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Wednesday, November 1, 2023

No, QE Is Not Costless

I ran across a couple lame attempts at blaming the U.S. Treasury for not extending the duration of issuance during the pandemic low in yields. This is entirely typical for market commentary — going after fiscal policymakers and ignoring the major culprit, which is the central bank. To the extent that the United States has put itself into an awkward macro stabilisation situation with respect to interest rate expenditures, it is the result of the brain trust at the Federal Reserve.

One could try arguing that if the Treasury lengthened issuance maturities and the Fed buys those bonds back, the Treasury has locked in their funding cost and that is all that matters. The problem is that approach ignores that the Fed is a wholly-owned subsidiary of the Treasury1, and so when the Fed blows itself up on hare-brained levered rates positions, the Fed losses will work its way into the fiscal accounts via reduced dividends. Financial accounting consolidates wholly-owned entities for a reason.

I will accept that there might have been a “market functioning” argument behind the initial wave of purchases. However, once the initial shutdown panic subsided, there was no need for the Fed to keep gorging its balance sheet with assets. At best, these purchases lowered long-term yields by 50 basis points or so — magnifying everyone’s capital losses (private sector as well as the Fed) on the way up. Yay.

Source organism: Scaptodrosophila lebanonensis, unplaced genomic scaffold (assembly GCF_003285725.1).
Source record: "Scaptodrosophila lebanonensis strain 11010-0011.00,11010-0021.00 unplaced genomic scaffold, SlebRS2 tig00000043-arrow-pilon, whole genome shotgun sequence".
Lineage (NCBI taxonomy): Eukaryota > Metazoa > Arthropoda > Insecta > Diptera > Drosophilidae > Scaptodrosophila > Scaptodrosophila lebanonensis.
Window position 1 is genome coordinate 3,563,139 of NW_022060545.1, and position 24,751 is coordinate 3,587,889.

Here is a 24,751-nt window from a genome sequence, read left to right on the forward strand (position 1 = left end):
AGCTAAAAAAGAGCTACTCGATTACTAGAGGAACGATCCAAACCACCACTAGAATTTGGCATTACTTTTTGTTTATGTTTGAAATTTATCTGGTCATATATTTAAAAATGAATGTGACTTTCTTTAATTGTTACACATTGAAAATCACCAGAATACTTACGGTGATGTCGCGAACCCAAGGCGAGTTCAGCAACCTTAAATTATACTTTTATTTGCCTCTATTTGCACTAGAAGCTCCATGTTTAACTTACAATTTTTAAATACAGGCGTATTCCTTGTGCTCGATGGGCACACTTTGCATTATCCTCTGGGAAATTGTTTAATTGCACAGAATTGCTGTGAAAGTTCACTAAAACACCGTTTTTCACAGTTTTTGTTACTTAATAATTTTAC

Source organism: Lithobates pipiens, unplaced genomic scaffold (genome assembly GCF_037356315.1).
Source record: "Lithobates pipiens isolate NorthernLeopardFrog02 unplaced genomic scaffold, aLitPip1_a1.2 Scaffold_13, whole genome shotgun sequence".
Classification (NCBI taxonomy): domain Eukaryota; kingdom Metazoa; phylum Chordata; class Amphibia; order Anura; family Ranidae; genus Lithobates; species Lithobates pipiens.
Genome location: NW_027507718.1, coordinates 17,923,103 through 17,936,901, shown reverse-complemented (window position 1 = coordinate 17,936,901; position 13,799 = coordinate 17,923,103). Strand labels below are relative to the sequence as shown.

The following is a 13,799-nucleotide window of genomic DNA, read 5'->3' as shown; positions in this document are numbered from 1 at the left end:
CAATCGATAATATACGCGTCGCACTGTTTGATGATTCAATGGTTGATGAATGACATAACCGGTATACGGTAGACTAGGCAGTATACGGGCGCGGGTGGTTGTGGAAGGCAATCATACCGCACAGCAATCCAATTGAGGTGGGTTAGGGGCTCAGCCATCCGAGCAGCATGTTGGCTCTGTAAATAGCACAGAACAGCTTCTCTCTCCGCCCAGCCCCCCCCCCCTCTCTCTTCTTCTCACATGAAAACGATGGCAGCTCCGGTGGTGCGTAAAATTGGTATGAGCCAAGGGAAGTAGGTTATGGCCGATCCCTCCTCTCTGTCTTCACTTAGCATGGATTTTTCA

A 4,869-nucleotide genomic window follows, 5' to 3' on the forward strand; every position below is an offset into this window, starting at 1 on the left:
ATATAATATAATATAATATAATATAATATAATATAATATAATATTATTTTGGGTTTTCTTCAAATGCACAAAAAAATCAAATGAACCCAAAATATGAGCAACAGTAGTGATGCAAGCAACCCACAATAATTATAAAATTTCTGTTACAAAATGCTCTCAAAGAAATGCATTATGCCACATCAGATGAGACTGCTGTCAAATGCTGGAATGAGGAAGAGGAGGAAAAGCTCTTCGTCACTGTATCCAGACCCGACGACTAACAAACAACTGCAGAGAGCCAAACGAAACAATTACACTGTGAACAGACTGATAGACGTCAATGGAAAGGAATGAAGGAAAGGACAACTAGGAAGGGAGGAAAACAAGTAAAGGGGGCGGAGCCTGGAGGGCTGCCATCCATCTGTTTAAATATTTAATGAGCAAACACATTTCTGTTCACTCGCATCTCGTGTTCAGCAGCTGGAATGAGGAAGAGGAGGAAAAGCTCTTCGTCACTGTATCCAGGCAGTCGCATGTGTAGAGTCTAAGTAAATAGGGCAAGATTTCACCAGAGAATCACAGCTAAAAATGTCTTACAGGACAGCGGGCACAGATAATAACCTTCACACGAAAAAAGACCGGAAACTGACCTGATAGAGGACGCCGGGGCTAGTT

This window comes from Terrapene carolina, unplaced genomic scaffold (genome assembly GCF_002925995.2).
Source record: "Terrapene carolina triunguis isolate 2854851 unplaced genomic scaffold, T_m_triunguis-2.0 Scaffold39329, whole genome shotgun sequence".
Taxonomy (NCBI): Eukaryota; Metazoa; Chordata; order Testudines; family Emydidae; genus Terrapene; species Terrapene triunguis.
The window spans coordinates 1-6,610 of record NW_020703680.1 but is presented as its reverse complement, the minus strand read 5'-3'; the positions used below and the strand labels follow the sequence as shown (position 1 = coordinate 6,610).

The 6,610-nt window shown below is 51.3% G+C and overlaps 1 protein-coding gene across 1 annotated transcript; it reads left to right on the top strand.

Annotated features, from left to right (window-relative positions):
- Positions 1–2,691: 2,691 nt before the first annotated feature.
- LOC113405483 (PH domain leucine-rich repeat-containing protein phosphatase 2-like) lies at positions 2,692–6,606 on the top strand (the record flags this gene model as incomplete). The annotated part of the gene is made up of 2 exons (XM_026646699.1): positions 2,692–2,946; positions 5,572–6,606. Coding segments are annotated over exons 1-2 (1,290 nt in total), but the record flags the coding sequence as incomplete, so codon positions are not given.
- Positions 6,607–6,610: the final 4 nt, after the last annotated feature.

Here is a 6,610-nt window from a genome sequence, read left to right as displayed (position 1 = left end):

Meanwhile, the Fed managed to inflict “fiscal dominance” upon itself, where “fiscal dominance” was the big bugbear of neoliberals. By shortening the duration of the liabilities of the consolidated Federal government, interest payments now have a much greater sensitivity to the policy rate. Unless you want to pretend that the multiplier on interest spending is zero, that is going to counteract the alleged braking effectiveness of rate hikes.

It is completely typical for the Fed to take credit for things that they probably did not do, while studiously avoiding blame for their own policy blunders. They are aided and abetted in this stance by prominent economists who do not want to lose their Jackson Hole invite. About the only people who questioned the balance sheet expansion are the hard money cranks who have been continuously wrong about the inflationary impact of the policy.


Cranks make a big deal about bank ownership of “shares” in the regional Fed banks; however, those are preferred shares.

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(c) Brian Romanchuk 2023

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